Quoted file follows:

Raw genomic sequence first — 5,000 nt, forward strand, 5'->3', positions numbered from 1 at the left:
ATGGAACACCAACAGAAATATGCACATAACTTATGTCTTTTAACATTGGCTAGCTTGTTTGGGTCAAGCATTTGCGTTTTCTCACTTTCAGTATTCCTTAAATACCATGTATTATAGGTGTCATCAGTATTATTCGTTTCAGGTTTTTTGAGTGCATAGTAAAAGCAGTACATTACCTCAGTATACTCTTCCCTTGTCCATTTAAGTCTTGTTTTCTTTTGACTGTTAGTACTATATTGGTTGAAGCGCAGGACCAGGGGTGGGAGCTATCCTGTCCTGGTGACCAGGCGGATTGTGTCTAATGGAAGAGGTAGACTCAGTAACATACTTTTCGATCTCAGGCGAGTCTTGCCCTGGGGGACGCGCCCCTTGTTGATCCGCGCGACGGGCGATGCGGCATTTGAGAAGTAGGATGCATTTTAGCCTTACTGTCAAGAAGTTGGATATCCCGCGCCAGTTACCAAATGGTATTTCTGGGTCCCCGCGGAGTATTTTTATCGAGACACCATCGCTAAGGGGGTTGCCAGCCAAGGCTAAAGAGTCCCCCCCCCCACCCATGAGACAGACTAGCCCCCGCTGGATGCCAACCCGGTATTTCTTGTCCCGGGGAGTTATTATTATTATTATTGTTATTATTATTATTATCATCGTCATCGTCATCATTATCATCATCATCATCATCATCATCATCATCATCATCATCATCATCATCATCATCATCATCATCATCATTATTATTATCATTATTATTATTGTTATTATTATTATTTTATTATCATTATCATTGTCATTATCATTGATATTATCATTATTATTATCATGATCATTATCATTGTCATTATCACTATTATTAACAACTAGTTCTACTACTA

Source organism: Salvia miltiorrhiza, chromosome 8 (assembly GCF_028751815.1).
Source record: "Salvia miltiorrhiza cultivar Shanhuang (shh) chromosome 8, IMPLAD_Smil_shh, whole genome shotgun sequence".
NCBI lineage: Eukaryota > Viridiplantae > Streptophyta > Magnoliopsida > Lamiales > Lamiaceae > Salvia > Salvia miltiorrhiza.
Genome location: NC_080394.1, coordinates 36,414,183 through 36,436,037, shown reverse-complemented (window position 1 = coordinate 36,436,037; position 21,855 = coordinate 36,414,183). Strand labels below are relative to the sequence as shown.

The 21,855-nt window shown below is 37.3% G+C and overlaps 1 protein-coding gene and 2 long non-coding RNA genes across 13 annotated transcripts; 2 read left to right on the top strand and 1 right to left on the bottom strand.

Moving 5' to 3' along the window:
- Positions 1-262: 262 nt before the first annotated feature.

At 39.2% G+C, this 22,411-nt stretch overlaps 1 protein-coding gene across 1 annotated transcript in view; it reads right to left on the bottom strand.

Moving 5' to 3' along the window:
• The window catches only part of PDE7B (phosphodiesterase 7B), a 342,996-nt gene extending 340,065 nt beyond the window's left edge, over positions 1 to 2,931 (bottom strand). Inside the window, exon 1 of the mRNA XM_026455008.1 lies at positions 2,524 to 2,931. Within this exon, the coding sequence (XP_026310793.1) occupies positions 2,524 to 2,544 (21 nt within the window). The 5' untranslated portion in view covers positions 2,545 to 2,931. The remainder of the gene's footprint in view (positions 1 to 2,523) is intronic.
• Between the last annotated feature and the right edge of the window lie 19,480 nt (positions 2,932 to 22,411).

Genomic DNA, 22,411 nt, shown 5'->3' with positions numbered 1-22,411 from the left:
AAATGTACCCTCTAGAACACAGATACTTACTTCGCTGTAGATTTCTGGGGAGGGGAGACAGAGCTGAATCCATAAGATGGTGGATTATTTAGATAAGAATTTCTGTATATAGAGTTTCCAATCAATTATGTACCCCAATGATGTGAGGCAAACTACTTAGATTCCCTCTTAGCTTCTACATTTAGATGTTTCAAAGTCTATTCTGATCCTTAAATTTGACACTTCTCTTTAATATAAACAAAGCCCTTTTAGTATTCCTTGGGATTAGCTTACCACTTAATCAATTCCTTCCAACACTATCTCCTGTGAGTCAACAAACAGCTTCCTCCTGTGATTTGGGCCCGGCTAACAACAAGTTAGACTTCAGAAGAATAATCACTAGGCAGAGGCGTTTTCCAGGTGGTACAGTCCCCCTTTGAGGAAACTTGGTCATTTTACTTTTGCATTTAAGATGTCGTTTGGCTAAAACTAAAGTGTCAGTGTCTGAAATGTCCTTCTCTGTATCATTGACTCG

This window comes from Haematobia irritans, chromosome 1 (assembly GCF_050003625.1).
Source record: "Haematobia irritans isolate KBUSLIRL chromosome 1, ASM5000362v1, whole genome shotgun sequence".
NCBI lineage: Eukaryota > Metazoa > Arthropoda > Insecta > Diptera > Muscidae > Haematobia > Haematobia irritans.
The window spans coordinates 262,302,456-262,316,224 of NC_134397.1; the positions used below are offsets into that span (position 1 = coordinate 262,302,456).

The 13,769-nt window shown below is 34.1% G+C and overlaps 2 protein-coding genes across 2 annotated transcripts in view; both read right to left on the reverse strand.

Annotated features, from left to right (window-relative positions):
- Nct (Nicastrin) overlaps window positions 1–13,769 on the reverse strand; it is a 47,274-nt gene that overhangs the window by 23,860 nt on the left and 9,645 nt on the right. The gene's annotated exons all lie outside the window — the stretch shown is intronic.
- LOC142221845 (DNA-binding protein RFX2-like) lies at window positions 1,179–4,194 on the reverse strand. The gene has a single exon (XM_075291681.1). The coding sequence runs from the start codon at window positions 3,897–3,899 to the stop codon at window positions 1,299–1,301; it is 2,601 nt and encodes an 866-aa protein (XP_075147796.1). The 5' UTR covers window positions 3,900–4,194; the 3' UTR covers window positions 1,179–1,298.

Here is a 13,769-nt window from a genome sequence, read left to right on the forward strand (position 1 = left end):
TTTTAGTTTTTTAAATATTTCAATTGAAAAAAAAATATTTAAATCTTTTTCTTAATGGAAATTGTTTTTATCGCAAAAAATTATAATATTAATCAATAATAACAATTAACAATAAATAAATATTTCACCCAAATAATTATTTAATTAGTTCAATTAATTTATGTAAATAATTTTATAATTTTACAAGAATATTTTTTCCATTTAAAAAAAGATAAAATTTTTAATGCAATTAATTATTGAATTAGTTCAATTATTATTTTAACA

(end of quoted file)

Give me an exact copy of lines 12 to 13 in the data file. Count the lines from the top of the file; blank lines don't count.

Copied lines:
• The window catches only part of PDE7B (phosphodiesterase 7B), a 342,996-nt gene extending 340,065 nt beyond the window's left edge, over positions 1 to 2,931 (bottom strand). Inside the window, exon 1 of the mRNA XM_026455008.1 lies at positions 2,524 to 2,931. Within this exon, the coding sequence (XP_026310793.1) occupies positions 2,524 to 2,544 (21 nt within the window). The 5' untranslated portion in view covers positions 2,545 to 2,931. The remainder of the gene's footprint in view (positions 1 to 2,523) is intronic.
• Between the last annotated feature and the right edge of the window lie 19,480 nt (positions 2,932 to 22,411).